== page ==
Bruce and the big band.
PHOTO: Leif Zurmuhlen
Springsteen and the E Street Band
Union Center, Nov.15
you like joy, go see Bruce Springsteen.” Jon Stewart offered
that advice to viewers of The Daily Show last month,
a day after seeing the Boss’ Madison Square Garden performance.
I’d give the same advice to anyone who happens to be reading
this, and I’ll even up the ante: If you can sit through a
Bruce Springsteen and the E Street Band show without smiling,
much less grinning from ear to freaking ear, you simply do
not have a heart.
As many acts of his generation age into grizzled carcasses
of their former selves, plundering their ancient rock glories
for every last dollar, Springsteen remains Springsteen. He’s
not only grown older (he’s 58 now) gracefully, but for all
the energy the guy puts forth every night, you’d think he
hadn’t aged a day since shaving his beard and promising to
prove it all night back in ’78. For two transcendent hours,
Bruce and the monolithic E Street Band pulled out all the
stops—literally, as they ran songs end to end, pausing for
all of 15 or 20 seconds total during the main set—and delivered
a big, bountiful harvest of rock & roll.
The Springsteen way is to create excitement, build anticipation.
That was evident in the hour wait between doors and showtime,
during which the expected roars of “Brooooooce” rose up from
the floor anytime a crew member flinched. And when he screamed
“Is there anybody alive out there?” into the quiet to begin
the show, he set the bar damn high for what was to come. But
the excitement never stopped. Everything Springsteen did,
whether he was shaking his hips on the catwalk, pinching out
an arena-size guitar solo, or punctuating the air with his
hands as he sang, was in the interest of creating energy—and
exchanging that energy with his audience. The childlike grin
on Springsteen’s face during “Thunder Road” said it all: I’m
a part of this, too. We’re all in this moment together.
Riding a late-career high with the recent Magic disc
can’t be hurting things, either. Nine of the new album’s 12
tracks were played, yet at no point did it feel like the new
material was being shoved down our throats. There’s a reason
critics have ranked it among his best: The new songs are so
strong, so Springsteen, they fit right in beside “She’s the
One” and “Candy’s Room” (yeah, he played that).
To add to the variety, “Reason to Believe” was given a Texas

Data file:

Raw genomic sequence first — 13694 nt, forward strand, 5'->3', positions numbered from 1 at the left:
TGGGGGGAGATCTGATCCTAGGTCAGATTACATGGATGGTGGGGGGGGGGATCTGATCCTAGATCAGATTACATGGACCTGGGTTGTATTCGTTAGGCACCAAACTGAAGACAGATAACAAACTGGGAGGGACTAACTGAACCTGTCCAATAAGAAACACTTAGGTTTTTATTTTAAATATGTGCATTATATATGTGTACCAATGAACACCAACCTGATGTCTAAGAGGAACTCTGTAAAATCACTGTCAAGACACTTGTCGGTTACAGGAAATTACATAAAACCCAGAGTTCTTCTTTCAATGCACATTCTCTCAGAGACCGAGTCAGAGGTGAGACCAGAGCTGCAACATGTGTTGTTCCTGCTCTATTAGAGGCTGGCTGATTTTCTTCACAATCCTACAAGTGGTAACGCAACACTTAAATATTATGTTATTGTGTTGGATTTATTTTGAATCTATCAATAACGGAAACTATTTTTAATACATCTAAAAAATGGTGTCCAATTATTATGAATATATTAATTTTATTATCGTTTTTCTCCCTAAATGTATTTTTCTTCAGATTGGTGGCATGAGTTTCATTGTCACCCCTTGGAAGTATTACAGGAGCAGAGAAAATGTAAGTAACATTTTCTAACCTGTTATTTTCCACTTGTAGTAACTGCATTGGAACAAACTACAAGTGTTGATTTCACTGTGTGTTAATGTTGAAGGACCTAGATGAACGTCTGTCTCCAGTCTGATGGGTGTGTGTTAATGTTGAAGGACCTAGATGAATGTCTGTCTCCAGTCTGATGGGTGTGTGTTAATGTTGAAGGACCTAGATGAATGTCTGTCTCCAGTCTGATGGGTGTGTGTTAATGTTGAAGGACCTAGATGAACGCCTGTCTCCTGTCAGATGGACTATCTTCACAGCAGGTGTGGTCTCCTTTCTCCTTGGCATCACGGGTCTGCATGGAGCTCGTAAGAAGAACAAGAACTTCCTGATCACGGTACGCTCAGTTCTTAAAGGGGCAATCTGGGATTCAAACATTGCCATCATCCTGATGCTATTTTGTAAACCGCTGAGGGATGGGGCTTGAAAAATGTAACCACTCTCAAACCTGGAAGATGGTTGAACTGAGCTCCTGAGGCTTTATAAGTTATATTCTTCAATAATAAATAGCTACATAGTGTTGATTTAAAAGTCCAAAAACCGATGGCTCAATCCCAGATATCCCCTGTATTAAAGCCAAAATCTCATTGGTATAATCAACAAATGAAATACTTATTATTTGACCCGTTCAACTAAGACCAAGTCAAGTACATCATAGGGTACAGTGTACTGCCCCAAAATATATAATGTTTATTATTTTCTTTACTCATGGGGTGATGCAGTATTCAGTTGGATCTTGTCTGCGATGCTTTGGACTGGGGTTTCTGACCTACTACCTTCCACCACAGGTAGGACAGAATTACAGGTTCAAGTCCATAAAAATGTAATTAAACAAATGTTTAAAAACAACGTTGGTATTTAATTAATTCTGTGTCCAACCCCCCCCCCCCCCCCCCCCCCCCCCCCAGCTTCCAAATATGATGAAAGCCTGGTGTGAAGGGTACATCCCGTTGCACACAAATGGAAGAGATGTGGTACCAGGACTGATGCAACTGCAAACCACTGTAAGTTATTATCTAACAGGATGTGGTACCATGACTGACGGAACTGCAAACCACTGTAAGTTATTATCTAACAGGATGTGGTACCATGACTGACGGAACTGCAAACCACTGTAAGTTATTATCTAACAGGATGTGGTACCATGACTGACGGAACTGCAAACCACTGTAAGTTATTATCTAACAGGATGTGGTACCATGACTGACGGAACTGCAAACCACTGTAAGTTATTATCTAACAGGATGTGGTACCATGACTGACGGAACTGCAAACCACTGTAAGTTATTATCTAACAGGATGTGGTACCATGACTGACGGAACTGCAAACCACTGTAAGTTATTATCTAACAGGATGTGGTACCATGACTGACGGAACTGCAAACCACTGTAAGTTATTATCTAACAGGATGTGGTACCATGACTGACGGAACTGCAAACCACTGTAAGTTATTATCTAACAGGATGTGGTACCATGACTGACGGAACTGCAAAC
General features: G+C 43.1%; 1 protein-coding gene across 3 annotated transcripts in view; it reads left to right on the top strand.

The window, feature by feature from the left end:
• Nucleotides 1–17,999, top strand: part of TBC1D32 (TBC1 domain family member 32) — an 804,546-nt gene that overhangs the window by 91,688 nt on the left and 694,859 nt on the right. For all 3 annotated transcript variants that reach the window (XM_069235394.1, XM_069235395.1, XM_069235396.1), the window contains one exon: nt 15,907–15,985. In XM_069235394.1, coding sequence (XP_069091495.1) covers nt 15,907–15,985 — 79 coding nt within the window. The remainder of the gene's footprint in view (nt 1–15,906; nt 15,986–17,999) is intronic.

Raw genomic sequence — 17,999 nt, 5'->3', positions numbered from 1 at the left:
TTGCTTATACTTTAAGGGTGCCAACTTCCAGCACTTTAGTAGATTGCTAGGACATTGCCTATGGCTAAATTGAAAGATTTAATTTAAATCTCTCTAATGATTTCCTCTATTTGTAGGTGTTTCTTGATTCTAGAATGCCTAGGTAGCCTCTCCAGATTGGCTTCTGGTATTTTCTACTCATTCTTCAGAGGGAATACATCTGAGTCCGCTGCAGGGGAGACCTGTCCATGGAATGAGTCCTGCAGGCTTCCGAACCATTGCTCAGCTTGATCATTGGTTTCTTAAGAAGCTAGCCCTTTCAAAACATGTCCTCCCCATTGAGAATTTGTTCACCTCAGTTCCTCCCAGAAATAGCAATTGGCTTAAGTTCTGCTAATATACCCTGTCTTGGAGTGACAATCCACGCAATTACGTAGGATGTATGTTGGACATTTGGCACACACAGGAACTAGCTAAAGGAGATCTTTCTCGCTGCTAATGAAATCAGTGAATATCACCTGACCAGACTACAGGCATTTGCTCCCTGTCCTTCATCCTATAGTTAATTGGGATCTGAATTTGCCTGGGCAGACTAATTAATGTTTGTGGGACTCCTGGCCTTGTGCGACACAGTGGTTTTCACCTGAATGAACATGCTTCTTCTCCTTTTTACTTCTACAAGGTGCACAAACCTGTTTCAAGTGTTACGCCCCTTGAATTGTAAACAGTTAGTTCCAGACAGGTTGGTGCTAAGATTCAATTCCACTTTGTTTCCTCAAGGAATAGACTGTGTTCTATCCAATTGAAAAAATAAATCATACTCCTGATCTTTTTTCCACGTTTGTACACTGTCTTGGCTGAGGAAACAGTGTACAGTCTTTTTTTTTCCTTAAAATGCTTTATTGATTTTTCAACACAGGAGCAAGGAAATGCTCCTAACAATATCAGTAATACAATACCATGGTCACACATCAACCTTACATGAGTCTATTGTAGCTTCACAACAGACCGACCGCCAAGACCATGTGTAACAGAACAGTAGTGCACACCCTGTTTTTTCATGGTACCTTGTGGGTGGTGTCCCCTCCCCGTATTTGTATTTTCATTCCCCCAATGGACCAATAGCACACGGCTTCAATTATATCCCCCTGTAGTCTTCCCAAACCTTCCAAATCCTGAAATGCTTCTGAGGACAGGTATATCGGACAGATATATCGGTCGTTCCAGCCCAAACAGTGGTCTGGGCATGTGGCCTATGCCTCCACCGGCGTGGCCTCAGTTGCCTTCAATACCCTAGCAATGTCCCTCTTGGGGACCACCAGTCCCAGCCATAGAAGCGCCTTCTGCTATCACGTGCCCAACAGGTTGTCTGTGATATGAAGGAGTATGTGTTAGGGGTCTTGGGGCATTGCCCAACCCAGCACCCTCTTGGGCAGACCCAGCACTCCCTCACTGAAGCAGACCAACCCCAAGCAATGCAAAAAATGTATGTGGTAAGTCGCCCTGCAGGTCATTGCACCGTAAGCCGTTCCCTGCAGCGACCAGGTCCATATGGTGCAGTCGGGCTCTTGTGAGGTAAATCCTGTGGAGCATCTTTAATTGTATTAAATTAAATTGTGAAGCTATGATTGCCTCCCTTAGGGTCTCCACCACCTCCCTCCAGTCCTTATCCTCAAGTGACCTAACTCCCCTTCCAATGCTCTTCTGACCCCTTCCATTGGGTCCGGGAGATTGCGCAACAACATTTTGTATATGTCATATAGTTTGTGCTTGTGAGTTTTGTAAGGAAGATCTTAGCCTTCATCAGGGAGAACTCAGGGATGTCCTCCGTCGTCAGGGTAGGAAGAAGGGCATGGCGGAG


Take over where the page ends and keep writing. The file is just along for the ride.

boogie feel (raise your hand if you didn’t think they
were playing “La Grange”); also, according to Springsteen’s
Web site, this was the first time “4th of July, Asbury Park
(Sandy)” and “The E Street Shuffle” made the same set since
1975. This was a class-act rock show, through and through.
So what if they didn’t play “Rosalita”? Springsteen and his
all-killer, no-filler band took a capacity crowd higher and
higher last Thursday, and I’d recommend it over and over.
If you’re into joy, that is.
Takes All Kinds
Songs of the Spirit
Savings Bank Music Hall, Nov. 17
A big ol’ pan-cultural show like this looked way too good
to pass up, and it left me with some memories I’ll carry forever.
Like jazzbo trombonist Craig Harris and his band doing a funkified
jam with Tibetan monks, who were throat-singing, chanting,
and playing these huge alpenhorns. It didn’t exactly work,
frankly, as the monks use sound creation as a meditative device,
and not an interactive tool; I’m not sure they understood
the concepts of trading fours, giving the drummer some, or
taking it to the bridge. But it was fabulous anyway.
Like Iranian songstress Haale (whom I have told you repeatedly
to check out), with her über-percussionist Matt Kilmer, being
accompanied by the sublime trumpeter Frank London, whom I
last saw playing with Levon Helm a few months ago.
Like London and accordionist-singer Lorin Sklamberg (both
of the Klezmatics) doing a song cycle of wicked klezmer tunes
sung in Yiddish, with Haale and Tracy Grammer singing backup.
This rocked severely.
Like the Kenyan children’s choir, 60-plus strong, all orphan
kids ranging in size from 3 to 6 feet tall, doing a short,
joyful, chaotic set, and then upstaging every performer that
Like the aching crystalline voice of Tracy Grammer, and the
dulcet trumpet tones and incredible African singing of Hugh
And then there was Odetta. Looking incredibly frail and wispy
as she was wheeled out, she let loose into “Ain’t No Grave
Gonna Keep My Body Down” and all bets were off. Surrounded
by the Kenyan kids, she sang Leadbelly’s “Boll Weevil,” and
then wailed with the kids all over the call-and-response spiritual
“Tell Me What Month Our Jesus Was Born In,” a song that she
explained was written by slaves, and sung to educate their
children about the months of the year.
Oh Lord indeed! I usually hate feel-good concerts for all
the obvious reasons. But this was something else again. After
three very short hours, I hit the streets of Troy walking
on air. Happy Holidays.
It was amazing to see Dax Riggs take the stage for an encore
on Wednesday night. Amazing not just because he graced the
crowd with an intimate solo rendition of the Misfits’ “Skulls,”
but because he had for more than an hour endured the heckling